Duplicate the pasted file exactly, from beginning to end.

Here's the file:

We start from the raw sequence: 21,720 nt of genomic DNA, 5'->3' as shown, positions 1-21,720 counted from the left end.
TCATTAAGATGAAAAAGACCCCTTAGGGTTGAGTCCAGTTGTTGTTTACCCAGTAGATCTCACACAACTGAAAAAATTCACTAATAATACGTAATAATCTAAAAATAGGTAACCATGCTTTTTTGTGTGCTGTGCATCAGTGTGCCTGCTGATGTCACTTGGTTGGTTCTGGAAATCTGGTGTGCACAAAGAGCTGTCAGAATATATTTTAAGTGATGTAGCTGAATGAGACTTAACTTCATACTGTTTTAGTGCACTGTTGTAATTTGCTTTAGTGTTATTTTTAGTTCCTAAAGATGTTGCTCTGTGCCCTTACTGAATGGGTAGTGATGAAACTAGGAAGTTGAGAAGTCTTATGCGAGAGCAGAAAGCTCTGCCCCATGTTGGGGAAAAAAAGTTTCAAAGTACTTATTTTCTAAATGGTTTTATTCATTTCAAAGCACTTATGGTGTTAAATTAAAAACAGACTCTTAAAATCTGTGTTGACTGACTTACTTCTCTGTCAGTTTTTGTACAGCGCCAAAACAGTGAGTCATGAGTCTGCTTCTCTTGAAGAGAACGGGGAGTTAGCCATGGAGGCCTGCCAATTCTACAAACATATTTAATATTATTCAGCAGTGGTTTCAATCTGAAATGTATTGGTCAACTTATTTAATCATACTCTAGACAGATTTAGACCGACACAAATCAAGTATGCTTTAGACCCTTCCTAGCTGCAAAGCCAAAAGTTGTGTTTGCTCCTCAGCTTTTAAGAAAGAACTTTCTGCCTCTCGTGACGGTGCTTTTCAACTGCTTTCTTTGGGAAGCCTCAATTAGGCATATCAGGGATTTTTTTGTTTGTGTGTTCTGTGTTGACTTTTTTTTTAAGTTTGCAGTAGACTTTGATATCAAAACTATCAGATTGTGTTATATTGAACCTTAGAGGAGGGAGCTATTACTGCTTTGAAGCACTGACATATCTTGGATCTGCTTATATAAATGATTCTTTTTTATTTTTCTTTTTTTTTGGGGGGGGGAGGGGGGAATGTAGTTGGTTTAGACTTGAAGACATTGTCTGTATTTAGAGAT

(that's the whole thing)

We start from the raw sequence: 21,720 nt of genomic DNA, 5'->3' as shown, positions 1-21,720 counted from the left end.
TCATTAAGATGAAAAAGACCCCTTAGGGTTGAGTCCAGTTGTTGTTTACCCAGTAGATCTCACACAACTGAAAAAATTCACTAATAATACGTAATAATCTAAAAATAGGTAACCATGCTTTTTTGTGTGCTGTGCATCAGTGTGCCTGCTGATGTCACTTGGTTGGTTCTGGAAATCTGGTGTGCACAAAGAGCTGTCAGAATATATTTTAAGTGATGTAGCTGAATGAGACTTAACTTCATACTGTTTTAGTGCACTGTTGTAATTTGCTTTAGTGTTATTTTTAGTTCCTAAAGATGTTGCTCTGTGCCCTTACTGAATGGGTAGTGATGAAACTAGGAAGTTGAGAAGTCTTATGCGAGAGCAGAAAGCTCTGCCCCATGTTGGGGAAAAAAAGTTTCAAAGTACTTATTTTCTAAATGGTTTTATTCATTTCAAAGCACTTATGGTGTTAAATTAAAAACAGACTCTTAAAATCTGTGTTGACTGACTTACTTCTCTGTCAGTTTTTGTACAGCGCCAAAACAGTGAGTCATGAGTCTGCTTCTCTTGAAGAGAACGGGGAGTTAGCCATGGAGGCCTGCCAATTCTACAAACATATTTAATATTATTCAGCAGTGGTTTCAATCTGAAATGTATTGGTCAACTTATTTAATCATACTCTAGACAGATTTAGACCGACACAAATCAAGTATGCTTTAGACCCTTCCTAGCTGCAAAGCCAAAAGTTGTGTTTGCTCCTCAGCTTTTAAGAAAGAACTTTCTGCCTCTCGTGACGGTGCTTTTCAACTGCTTTCTTTGGGAAGCCTCAATTAGGCATATCAGGGATTTTTTTGTTTGTGTGTTCTGTGTTGACTTTTTTTTTAAGTTTGCAGTAGACTTTGATATCAAAACTATCAGATTGTGTTATATTGAACCTTAGAGGAGGGAGCTATTACTGCTTTGAAGCACTGACATATCTTGGATCTGCTTATATAAATGATTCTTTTTTATTTTTCTTTTTTTTTGGGGGGGGGAGGGGGGAATGTAGTTGGTTTAGACTTGAAGACATTGTCTGTATTTAGAGAT